Home Mortgage Disclosure Act

In 1975, Congress enacted the Home Mortgage Disclosure Act (HMDA). The statute can be found at 12 U.S.C.S. §2801. In its findings and declaration of purpose, Congress stated the following:

The Congress finds that some depository institutions have sometimes contributed to the decline of certain geographic areas by their failure pursuant to their chartering responsibilities to provide adequate home financing to qualified applicants on reasonable terms and conditions.


The purpose of this [law] is to provide the citizens and public officials of the United States with sufficient information to enable them to determine whether depository institutions are filling their obligations to serve the housing needs of the communities and neighborhoods in which they are located and to assist public officials in their determination of the distribution of public sector investments in a manner designed to improve the private investment environment.

HMDA is implemented by Regulation C, an administrative regulation promulgated by the Federal Reserve Board. Briefly stated, HMDA and Regulation C were designed so that information could be gathered on whether certain financial institutions serve the housing credit needs of the neighborhoods in which they are located.

Institutions Covered

The provisions of HMDA apply to depository and non-depository lenders which meet certain criteria set forth in the law.

What must covered institutions report?

  • data on loan applications, originations, and purchases
  • the race, sex, and income of mortgage applicants and borrowers
  • the class of purchaser for mortgage loans, and
  • the reasons for their decision not to grant credit

The information reported by covered institutions is available for review by the public.

Copyright 2011 LexisNexis, a division of Reed Elsevier Inc.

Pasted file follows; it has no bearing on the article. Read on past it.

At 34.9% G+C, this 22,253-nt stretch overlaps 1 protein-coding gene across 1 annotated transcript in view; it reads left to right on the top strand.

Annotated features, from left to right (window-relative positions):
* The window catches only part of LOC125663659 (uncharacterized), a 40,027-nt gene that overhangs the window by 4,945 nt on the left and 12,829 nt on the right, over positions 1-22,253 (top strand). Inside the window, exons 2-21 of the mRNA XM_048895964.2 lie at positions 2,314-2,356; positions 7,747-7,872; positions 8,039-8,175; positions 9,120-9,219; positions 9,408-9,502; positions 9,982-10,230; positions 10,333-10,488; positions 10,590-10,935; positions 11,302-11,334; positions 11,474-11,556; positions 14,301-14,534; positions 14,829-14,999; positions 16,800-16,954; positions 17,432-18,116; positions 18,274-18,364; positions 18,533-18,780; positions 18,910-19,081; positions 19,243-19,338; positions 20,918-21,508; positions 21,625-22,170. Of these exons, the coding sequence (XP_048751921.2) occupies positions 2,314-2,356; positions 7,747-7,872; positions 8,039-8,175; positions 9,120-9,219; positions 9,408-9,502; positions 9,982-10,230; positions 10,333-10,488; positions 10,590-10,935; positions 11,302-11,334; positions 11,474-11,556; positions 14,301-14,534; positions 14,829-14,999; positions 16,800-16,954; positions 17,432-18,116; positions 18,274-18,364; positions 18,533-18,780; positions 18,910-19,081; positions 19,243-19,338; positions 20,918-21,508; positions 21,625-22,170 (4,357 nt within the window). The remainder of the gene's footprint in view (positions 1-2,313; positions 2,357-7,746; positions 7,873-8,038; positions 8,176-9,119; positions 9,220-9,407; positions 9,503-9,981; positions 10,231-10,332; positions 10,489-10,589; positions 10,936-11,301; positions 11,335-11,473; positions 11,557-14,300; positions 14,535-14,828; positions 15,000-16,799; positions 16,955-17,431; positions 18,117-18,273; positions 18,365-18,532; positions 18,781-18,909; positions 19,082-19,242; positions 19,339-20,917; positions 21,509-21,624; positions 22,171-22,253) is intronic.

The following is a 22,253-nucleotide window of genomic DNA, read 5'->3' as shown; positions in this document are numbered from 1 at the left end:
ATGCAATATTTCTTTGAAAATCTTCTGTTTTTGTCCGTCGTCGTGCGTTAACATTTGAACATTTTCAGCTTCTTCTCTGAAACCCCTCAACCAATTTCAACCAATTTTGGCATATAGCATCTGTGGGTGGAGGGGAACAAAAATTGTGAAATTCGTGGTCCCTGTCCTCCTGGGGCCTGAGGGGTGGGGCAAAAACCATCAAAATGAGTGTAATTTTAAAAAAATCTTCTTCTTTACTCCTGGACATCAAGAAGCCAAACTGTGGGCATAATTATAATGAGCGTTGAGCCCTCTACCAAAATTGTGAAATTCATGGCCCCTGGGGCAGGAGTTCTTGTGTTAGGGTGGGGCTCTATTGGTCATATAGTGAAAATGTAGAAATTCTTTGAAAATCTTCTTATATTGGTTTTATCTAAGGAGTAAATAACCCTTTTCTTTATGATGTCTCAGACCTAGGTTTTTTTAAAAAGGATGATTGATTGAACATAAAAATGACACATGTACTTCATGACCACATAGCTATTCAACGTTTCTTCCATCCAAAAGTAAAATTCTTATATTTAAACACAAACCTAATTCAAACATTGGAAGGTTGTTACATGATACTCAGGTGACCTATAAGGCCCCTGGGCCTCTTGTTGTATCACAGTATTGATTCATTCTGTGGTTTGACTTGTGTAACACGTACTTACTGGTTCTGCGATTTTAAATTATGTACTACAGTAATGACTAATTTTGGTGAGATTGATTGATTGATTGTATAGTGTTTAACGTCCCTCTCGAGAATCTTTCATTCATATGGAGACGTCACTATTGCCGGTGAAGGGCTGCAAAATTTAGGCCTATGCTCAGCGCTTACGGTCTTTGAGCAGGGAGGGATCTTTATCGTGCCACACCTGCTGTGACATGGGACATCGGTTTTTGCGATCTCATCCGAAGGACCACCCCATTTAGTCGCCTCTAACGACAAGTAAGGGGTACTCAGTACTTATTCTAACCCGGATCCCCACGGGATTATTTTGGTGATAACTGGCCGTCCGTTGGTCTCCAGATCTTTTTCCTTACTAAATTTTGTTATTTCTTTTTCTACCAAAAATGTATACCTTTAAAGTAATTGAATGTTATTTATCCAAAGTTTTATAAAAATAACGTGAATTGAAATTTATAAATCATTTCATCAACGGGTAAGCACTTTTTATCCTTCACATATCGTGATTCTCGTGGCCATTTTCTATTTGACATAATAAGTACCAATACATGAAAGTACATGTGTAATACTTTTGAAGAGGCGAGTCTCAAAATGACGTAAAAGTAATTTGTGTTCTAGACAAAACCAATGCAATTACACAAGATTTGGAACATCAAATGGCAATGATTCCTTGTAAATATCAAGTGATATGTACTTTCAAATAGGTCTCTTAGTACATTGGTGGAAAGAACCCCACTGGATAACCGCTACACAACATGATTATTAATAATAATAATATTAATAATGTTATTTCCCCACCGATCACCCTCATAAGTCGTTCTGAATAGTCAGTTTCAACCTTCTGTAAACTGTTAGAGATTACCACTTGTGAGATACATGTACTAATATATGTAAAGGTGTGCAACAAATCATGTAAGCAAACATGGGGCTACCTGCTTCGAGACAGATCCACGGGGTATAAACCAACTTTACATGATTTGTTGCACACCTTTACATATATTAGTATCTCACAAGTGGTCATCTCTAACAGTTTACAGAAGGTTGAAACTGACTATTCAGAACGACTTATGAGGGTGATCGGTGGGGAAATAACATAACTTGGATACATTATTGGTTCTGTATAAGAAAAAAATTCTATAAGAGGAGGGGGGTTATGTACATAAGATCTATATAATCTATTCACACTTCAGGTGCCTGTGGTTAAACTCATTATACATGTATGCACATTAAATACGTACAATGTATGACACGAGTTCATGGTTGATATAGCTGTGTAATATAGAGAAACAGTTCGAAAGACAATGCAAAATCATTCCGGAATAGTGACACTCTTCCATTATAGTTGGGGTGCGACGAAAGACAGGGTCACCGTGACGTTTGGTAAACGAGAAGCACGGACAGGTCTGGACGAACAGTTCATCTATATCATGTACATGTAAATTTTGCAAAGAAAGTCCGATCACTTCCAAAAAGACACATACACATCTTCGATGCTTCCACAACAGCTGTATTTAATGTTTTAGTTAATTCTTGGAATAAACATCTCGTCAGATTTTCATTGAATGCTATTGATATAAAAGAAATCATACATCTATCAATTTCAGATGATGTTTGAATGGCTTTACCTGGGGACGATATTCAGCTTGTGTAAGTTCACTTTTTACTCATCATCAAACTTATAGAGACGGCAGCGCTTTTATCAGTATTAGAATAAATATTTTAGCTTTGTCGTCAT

The Deed in a Residential Real Estate Sale

The Deed in a Residential Real Estate Sale

A transfer of land from a seller to a buyer must be accomplished through written documentation in order to satisfy requirements of the Statute of Frauds. Typically, real estate transactions involve many written documents from the offer, which is usually in the form of a contract to purchase, to the deed.

A present intent to transfer title to a buyer

The deed is the written instrument by which title is transferred to the buyer. By the deed, the seller shows that he has a present intent to transfer the title. To show a present intent, the deed may contain words such as “give,” “grant,” “sell,” “convey,” or any other words which convey the meaning of a present intent to transfer title to the buyer. The deed should clearly identify the buyer or the person who is taking title on behalf of the buyer if the property is being placed into a trust.

Signed by the seller

The deed must be signed by the seller. Although it is not necessary for the buyer to sign, the buyer’s signature shows that the buyer has acknowledged and accepted the deed. An acknowledged deed is a self-authenticating document that can be recorded or admitted into evidence in a court of law.

Description of the property to be transferred

The deed should contain a description of the property to be transferred. The description itself does not have to contain any magic words in order to be effective, so long as it accurately describes the property. The description may be made by metes and bounds, by reference to a recorded document, an address, or a legal description. However, the more accurately the property is described, the less likely there will be any doubt or ambiguity as to which property, or portion of that property, the seller intends to transfer.

Effective upon delivery

A deed is not effective until it has been delivered by the seller. The deed does not have to be physically handed over to the buyer in order to be effective, although the physical transfer of the deed would be conclusive of the seller’s intent to transfer the property. Ordinarily, all that is needed is the seller’s intent to deliver the deed to the buyer. The seller may deposit the deed with the buyer, with an escrow agent, or with a trustee for the buyer’s benefit. In any of these formats, delivery of the deed is effective only if the seller has the present intent to transfer the property to the buyer.

Copyright 2011 LexisNexis, a division of Reed Elsevier Inc.

Tangible and Intangible Property

Property is an external thing that can be owned or possessed. Property can be divided into two categories: tangible and intangible. The word tangible refers to something that has a definable physical form that can be felt or touched. The word intangible refers to something that cannot be perceived by the senses.

Tangible Property